The majority of sewer line issues do not necessitate sewer excavation in Minneapolis and St. Paul. The majority of issues can be resolved using “no-dig” drain cleaning/clearing techniques such as cabling or Hydro Jetting.
However, certain conditions, such as burst or cracked pipes, necessitate the more costly sewer excavation. Here are two sorts of sewer excavations, as well as information to help you decide whether or not you need them. You might save tens of thousands of dollars if you know the answers.
Sewer Excavation Comes in Two Forms
To unearth your pipes, sewer excavation usually necessitates digging. This method is time-consuming, but it is effective at removing garbage and clogs from the plumbing system. It also ensures that all eyes are on the problem, allowing for a more thorough investigation.
There are, however, various types of excavation. Here are two examples:
1. Excavation of an Open-Top Sewer
In the event that trenchless sewer line replacement is not practicable, there is another option.
Although an open-top sewer line excavation is time-consuming and labor-intensive, it guarantees that your sewer line is restored entirely and thoroughly. On both sides of the pipe, as well as around it, holes must be excavated.
As you can think, this will involve the excavation of a large portion of your lawn. That is the disadvantage. Good plumbers, on the other hand, will put everything back in its proper place within reason.
Once the pipes have been found, which is normally done using a video inspection system, repairs can begin. Whether the sewer system needs to be totally replaced or simply changed, workers will have easy access to it.
A trenchless repair is frequently far more expensive than an open-top excavation. It is a safe and dependable method for repairing or replacing a broken sewer line.
2. Excavation after a pipe bursts
Because they don’t want trenches excavated in their yards, some homeowners are unwilling to have sewer lines repaired. It not only restores the sewer line, but it also makes room for their lawn.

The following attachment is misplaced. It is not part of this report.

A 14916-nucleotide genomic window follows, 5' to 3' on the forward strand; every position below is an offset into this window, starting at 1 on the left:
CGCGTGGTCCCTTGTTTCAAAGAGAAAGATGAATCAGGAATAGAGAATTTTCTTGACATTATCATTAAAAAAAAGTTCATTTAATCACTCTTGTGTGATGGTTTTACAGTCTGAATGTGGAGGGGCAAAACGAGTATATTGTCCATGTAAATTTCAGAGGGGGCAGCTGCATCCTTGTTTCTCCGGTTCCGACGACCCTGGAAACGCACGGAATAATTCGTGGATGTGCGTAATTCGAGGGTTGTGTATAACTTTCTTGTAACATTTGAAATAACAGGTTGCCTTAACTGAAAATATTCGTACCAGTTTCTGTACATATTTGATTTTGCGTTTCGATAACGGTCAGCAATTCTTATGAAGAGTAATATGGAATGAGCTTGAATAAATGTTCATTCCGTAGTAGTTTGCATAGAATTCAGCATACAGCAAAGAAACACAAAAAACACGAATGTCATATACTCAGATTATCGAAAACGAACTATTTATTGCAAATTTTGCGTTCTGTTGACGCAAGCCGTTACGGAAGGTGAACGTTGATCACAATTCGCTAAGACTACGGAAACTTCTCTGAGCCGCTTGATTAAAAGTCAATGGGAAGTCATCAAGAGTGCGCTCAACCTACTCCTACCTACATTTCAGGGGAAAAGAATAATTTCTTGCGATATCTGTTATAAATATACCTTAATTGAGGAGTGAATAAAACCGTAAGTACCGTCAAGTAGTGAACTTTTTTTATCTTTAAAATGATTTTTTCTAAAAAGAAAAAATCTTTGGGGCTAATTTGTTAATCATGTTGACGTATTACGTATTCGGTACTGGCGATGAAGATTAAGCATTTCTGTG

One of the most significant advantages of pipe bursting is that it does not necessitate trench digging. To remove old and broken pipes, a pneumatic or hydraulic head is employed. The procedure entails removing the old, damaged pipe and replacing it with a new one that is the exact size needed for the area.
This type of excavation is quite new, having only been around for two decades. The absence of digging lowers costs, both in terms of labor and in terms of the money you’ll have to spend afterwards to restore your land.
Perhaps the most serious flaw is that there are frequently situations that cannot be resolved using this way. This trenchless technology can’t always replace the existing pipe. The pipe that needs to be replaced must be longer than 15 feet. It also can’t address certain sorts of sewer line problems, such as a collapsed pipe or troubles caused by poor grading.
Is it necessary to have my sewer excavated and repaired?
Nobody likes their yard to be dug up and excavated, yet it can be required. Here are some of the most common reasons for sewer line excavation:
• Building a structure. If you’re building a new home or business, you’ll need a new sewer line. With the help of an excavation team, this vital sewage system is installed on a new property.
• There is a problem with the sewer line. Sewer line damage is frequently caused by tree roots. Your sewage system can be harmed by oil, grease, and flushing anything other than toilet paper. Routine maintenance or Hydro Jetting are the best ways to avoid this. This will avoid more costly and time-consuming repairs, as well as preventing tree roots from causing further damage.
• Bringing the current system up to date. Switching from a septic tank to a city sewer system? If your septic tank needs to be repaired or if a new city bylaw demands it, think about it. You’ll need a new sewer line to make the move if that’s the case.